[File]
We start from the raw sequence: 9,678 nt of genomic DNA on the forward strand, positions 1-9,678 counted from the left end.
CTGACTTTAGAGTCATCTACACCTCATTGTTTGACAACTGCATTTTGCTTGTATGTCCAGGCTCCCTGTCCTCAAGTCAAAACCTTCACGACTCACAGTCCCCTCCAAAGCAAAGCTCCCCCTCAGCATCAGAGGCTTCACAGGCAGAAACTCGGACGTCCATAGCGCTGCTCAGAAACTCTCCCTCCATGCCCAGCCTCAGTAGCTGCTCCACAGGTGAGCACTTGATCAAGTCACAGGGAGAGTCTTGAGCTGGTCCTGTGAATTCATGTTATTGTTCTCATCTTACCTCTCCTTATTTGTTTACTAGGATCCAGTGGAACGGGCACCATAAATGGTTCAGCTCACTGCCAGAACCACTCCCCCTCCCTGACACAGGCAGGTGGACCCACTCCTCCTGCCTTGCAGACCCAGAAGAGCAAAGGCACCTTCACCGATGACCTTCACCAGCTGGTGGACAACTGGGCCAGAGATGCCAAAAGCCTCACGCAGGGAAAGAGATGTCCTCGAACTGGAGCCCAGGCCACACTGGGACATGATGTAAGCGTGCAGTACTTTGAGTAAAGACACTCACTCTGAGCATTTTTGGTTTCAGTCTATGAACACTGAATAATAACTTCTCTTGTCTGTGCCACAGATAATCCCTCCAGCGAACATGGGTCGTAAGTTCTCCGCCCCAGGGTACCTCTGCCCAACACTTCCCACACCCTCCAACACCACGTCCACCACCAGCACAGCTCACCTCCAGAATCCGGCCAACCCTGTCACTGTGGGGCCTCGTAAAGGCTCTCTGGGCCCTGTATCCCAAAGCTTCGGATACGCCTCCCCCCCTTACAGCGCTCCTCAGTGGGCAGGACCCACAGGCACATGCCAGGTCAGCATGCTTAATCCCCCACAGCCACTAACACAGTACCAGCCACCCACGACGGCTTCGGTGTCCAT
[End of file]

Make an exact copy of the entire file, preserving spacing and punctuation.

We start from the raw sequence: 9,678 nt of genomic DNA on the forward strand, positions 1-9,678 counted from the left end.
CTGACTTTAGAGTCATCTACACCTCATTGTTTGACAACTGCATTTTGCTTGTATGTCCAGGCTCCCTGTCCTCAAGTCAAAACCTTCACGACTCACAGTCCCCTCCAAAGCAAAGCTCCCCCTCAGCATCAGAGGCTTCACAGGCAGAAACTCGGACGTCCATAGCGCTGCTCAGAAACTCTCCCTCCATGCCCAGCCTCAGTAGCTGCTCCACAGGTGAGCACTTGATCAAGTCACAGGGAGAGTCTTGAGCTGGTCCTGTGAATTCATGTTATTGTTCTCATCTTACCTCTCCTTATTTGTTTACTAGGATCCAGTGGAACGGGCACCATAAATGGTTCAGCTCACTGCCAGAACCACTCCCCCTCCCTGACACAGGCAGGTGGACCCACTCCTCCTGCCTTGCAGACCCAGAAGAGCAAAGGCACCTTCACCGATGACCTTCACCAGCTGGTGGACAACTGGGCCAGAGATGCCAAAAGCCTCACGCAGGGAAAGAGATGTCCTCGAACTGGAGCCCAGGCCACACTGGGACATGATGTAAGCGTGCAGTACTTTGAGTAAAGACACTCACTCTGAGCATTTTTGGTTTCAGTCTATGAACACTGAATAATAACTTCTCTTGTCTGTGCCACAGATAATCCCTCCAGCGAACATGGGTCGTAAGTTCTCCGCCCCAGGGTACCTCTGCCCAACACTTCCCACACCCTCCAACACCACGTCCACCACCAGCACAGCTCACCTCCAGAATCCGGCCAACCCTGTCACTGTGGGGCCTCGTAAAGGCTCTCTGGGCCCTGTATCCCAAAGCTTCGGATACGCCTCCCCCCCTTACAGCGCTCCTCAGTGGGCAGGACCCACAGGCACATGCCAGGTCAGCATGCTTAATCCCCCACAGCCACTAACACAGTACCAGCCACCCACGACGGCTTCGGTGTCCAT